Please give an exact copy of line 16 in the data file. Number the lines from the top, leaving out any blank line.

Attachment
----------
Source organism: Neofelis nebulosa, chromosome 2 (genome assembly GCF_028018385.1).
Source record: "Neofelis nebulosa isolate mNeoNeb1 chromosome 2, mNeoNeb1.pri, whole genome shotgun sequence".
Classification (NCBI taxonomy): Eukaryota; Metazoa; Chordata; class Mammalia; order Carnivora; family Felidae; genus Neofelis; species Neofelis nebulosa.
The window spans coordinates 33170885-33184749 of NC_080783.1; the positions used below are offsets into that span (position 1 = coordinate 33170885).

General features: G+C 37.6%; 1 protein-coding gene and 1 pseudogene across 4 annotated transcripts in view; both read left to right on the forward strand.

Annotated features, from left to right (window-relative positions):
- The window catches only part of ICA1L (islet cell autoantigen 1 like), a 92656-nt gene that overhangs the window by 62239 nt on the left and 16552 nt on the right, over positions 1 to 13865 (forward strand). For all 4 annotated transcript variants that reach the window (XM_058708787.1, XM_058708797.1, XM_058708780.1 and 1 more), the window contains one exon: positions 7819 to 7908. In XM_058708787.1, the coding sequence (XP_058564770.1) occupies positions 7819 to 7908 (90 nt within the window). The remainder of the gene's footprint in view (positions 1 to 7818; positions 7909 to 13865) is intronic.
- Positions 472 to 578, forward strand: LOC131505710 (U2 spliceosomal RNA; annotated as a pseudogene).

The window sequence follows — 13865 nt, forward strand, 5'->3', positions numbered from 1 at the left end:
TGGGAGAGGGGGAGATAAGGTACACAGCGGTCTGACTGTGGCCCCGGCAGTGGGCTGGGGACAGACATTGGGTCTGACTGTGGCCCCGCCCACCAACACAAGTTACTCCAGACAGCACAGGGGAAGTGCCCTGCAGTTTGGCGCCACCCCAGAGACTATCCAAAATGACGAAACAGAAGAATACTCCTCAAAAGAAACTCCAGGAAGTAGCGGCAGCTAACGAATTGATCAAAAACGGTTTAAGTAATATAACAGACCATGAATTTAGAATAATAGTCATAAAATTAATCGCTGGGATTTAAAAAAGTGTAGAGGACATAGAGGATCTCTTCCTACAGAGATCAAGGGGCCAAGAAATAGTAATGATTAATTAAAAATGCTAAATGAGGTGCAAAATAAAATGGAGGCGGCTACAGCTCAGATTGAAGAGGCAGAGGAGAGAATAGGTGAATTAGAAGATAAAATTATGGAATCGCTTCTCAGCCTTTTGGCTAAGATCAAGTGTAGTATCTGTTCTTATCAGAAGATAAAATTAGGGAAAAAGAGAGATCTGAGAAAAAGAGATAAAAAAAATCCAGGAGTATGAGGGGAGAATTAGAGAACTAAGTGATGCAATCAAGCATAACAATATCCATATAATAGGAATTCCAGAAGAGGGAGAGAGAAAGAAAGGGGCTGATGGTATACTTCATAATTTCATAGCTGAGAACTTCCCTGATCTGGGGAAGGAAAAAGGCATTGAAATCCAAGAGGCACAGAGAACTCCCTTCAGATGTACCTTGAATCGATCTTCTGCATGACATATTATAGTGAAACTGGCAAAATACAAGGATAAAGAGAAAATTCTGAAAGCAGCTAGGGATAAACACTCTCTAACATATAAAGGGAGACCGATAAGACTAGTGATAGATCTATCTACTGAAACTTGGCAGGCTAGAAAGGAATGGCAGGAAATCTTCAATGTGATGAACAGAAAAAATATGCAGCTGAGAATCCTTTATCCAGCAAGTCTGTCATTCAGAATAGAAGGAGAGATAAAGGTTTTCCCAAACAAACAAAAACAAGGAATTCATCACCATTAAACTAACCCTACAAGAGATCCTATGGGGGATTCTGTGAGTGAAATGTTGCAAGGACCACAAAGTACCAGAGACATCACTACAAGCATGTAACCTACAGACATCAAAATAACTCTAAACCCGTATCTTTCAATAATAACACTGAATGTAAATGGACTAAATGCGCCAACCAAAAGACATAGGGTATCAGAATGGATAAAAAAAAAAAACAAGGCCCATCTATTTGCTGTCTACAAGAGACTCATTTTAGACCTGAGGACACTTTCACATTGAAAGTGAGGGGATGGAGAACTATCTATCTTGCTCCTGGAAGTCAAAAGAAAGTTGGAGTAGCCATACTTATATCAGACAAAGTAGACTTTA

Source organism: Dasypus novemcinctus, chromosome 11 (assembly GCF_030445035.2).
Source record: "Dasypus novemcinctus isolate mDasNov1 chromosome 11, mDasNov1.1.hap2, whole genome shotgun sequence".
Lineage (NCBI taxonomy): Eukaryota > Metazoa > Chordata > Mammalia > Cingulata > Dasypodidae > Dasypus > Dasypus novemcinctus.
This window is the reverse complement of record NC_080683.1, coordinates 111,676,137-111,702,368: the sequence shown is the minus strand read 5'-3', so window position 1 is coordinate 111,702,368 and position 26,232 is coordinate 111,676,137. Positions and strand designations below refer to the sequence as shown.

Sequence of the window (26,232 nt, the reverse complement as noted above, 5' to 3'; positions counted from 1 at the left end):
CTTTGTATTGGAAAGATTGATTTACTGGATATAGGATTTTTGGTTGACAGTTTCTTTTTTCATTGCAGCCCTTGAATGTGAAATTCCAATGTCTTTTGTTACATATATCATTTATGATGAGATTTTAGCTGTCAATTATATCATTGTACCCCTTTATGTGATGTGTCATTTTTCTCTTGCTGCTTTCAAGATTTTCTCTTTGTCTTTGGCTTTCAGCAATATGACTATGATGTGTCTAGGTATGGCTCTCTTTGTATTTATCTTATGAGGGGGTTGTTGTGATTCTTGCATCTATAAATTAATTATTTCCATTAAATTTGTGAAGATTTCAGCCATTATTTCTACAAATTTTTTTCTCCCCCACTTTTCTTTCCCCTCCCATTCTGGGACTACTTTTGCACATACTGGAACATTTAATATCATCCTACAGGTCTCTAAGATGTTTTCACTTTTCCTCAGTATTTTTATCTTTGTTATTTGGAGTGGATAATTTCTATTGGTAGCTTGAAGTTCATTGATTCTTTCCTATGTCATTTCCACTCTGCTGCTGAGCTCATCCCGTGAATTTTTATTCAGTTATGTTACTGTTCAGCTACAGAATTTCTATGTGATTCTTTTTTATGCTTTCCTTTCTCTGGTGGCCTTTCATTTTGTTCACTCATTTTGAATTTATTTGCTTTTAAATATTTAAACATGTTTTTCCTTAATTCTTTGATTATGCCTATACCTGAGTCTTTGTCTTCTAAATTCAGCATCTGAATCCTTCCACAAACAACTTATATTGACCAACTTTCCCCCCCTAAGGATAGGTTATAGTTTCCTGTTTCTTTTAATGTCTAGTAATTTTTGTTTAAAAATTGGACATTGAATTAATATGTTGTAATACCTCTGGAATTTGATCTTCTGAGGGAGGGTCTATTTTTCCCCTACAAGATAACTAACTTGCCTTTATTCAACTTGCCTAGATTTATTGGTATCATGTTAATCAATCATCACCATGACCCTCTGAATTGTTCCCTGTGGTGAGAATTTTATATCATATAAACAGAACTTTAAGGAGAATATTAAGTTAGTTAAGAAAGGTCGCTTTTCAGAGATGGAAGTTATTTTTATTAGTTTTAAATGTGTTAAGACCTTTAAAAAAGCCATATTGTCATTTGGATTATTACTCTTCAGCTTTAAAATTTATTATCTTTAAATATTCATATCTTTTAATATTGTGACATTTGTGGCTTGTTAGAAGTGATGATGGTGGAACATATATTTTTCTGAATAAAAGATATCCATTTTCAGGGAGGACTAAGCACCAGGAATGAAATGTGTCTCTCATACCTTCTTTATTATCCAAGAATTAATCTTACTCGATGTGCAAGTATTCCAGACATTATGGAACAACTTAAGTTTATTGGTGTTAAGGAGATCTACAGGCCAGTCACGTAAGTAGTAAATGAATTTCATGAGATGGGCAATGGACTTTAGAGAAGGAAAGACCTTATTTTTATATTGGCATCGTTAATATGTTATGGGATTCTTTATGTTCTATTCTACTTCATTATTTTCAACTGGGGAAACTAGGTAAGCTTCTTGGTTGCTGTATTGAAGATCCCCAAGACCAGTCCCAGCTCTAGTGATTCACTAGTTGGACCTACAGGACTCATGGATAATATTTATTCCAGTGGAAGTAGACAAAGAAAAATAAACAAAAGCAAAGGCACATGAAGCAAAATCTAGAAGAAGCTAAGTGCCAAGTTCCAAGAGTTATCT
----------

CTTTGTATTGGAAAGATTGATTTACTGGATATAGGATTTTTGGTTGACAGTTTCTTTTTTCATTGCAGCCCTTGAATGTGAAATTCCAATGTCTTTTGTTACATATATCATTTATGATGAGATTTTAGCTGTCAATTATATCATTGTACCCCTTTATGTGATGTGTCATTTTTCTCTTGCTGCTTTCAAGATTTTCTCTTTGTCTTTGGCTTTCAGCAATATGACTATGATGTGTCTAGGTATGGCTCTCTTTGTATTTATCTTATGAGGGGGTTGTTGTGATTCTTGCATCTATAAATTAATTATTTCCATTAAATTTGTGAAGATTTCAGCCATTATTTCTACAAATTTTTTTCTCCCCCACTTTTCTTTCCCCTCCCATTCTGGGACTACTTTTGCACATACTGGAACATTTAATATCATCCTACAGGTCTCTAAGATGTTTTCACTTTTCCTCAGTATTTTTATCTTTGTTATTTGGAGTGGATAATTTCTATTGGTAGCTTGAAGTTCATTGATTCTTTCCTATGTCATTTCCACTCTGCTGCTGAGCTCATCCCGTGAATTTTTATTCAGTTATGTTACTGTTCAGCTACAGAATTTCTATGTGATTCTTTTTTATGCTTTCCTTTCTCTGGTGGCCTTTCATTTTGTTCACTCATTTTGAATTTATTTGCTTTTAAATATTTAAACATGTTTTTCCTTAATTCTTTGATTATGCCTATACCTGAGTCTTTGTCTTCTAAATTCAGCATCTGAATCCTTCCACAAACAACTTATATTGACCAACTTTCCCCCCCTAAGGATAGGTTATAGTTTCCTGTTTCTTTTAATGTCTAGTAATTTTTGTTTAAAAATTGGACATTGAATTAATATGTTGTAATACCTCTGGAATTTGATCTTCTGAGGGAGGGTCTATTTTTCCCCTACAAGATAACTAACTTGCCTTTATTCAACTTGCCTAGATTTATTGGTATCATGTTAATCAATCATCACCATGACCCTCTGAATTGTTCCCTGTGGTGAGAATTTTATATCATATAAACAGAACTTTAAGGAGAATATTAAGTTAGTTAAGAAAGGTCGCTTTTCAGAGATGGAAGTTATTTTTATTAGTTTTAAATGTGTTAAGACCTTTAAAAAAGCCATATTGTCATTTGGATTATTACTCTTCAGCTTTAAAATTTATTATCTTTAAATATTCATATCTTTTAATATTGTGACATTTGTGGCTTGTTAGAAGTGATGATGGTGGAACATATATTTTTCTGAATAAAAGATATCCATTTTCAGGGAGGACTAAGCACCAGGAATGAAATGTGTCTCTCATACCTTCTTTATTATCCAAGAATTAATCTTACTCGATGTGCAAGTATTCCAGACATTATGGAACAACTTAAGTTTATTGGTGTTAAGGAGATCTACAGGCCAGTCACGTAAGTAGTAAATGAATTTCATGAGATGGGCAATGGACTTTAGAGAAGGAAAGACCTTATTTTTATATTGGCATCGTTAATATGTTATGGGATTCTTTATGTTCTATTCTACTTCATTATTTTCAACTGGGGAAACTAGGTAAGCTTCTTGGTTGCTGTATTGAAGATCCCCAAGACCAGTCCCAGCTCTAGTGATTCACTAGTTGGACCTACAGGACTCATGGATAATATTTATTCCAGTGGAAGTAGACAAAGAAAAATAAACAAAAGCAAAGGCACATGAAGCAAAATCTAGAAGAAGCTAAGTGCCAAGTTCCAAGAGTTATCT